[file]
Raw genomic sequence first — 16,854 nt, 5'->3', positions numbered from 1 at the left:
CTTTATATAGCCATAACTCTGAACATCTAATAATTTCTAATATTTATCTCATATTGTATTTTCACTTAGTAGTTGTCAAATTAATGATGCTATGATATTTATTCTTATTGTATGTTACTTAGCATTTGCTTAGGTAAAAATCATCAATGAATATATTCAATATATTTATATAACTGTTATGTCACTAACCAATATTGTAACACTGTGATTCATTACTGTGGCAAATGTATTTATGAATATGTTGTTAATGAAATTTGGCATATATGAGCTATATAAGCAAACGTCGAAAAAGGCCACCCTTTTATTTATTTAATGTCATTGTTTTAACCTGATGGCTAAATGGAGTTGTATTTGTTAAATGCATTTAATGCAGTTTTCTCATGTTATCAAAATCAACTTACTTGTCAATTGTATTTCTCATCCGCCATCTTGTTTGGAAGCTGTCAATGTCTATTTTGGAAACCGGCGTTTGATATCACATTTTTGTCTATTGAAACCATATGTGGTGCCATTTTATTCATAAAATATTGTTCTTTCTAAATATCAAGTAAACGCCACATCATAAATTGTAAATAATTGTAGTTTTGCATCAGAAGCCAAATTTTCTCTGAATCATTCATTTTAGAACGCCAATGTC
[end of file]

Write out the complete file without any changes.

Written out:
Raw genomic sequence first — 16,854 nt, 5'->3', positions numbered from 1 at the left:
CTTTATATAGCCATAACTCTGAACATCTAATAATTTCTAATATTTATCTCATATTGTATTTTCACTTAGTAGTTGTCAAATTAATGATGCTATGATATTTATTCTTATTGTATGTTACTTAGCATTTGCTTAGGTAAAAATCATCAATGAATATATTCAATATATTTATATAACTGTTATGTCACTAACCAATATTGTAACACTGTGATTCATTACTGTGGCAAATGTATTTATGAATATGTTGTTAATGAAATTTGGCATATATGAGCTATATAAGCAAACGTCGAAAAAGGCCACCCTTTTATTTATTTAATGTCATTGTTTTAACCTGATGGCTAAATGGAGTTGTATTTGTTAAATGCATTTAATGCAGTTTTCTCATGTTATCAAAATCAACTTACTTGTCAATTGTATTTCTCATCCGCCATCTTGTTTGGAAGCTGTCAATGTCTATTTTGGAAACCGGCGTTTGATATCACATTTTTGTCTATTGAAACCATATGTGGTGCCATTTTATTCATAAAATATTGTTCTTTCTAAATATCAAGTAAACGCCACATCATAAATTGTAAATAATTGTAGTTTTGCATCAGAAGCCAAATTTTCTCTGAATCATTCATTTTAGAACGCCAATGTC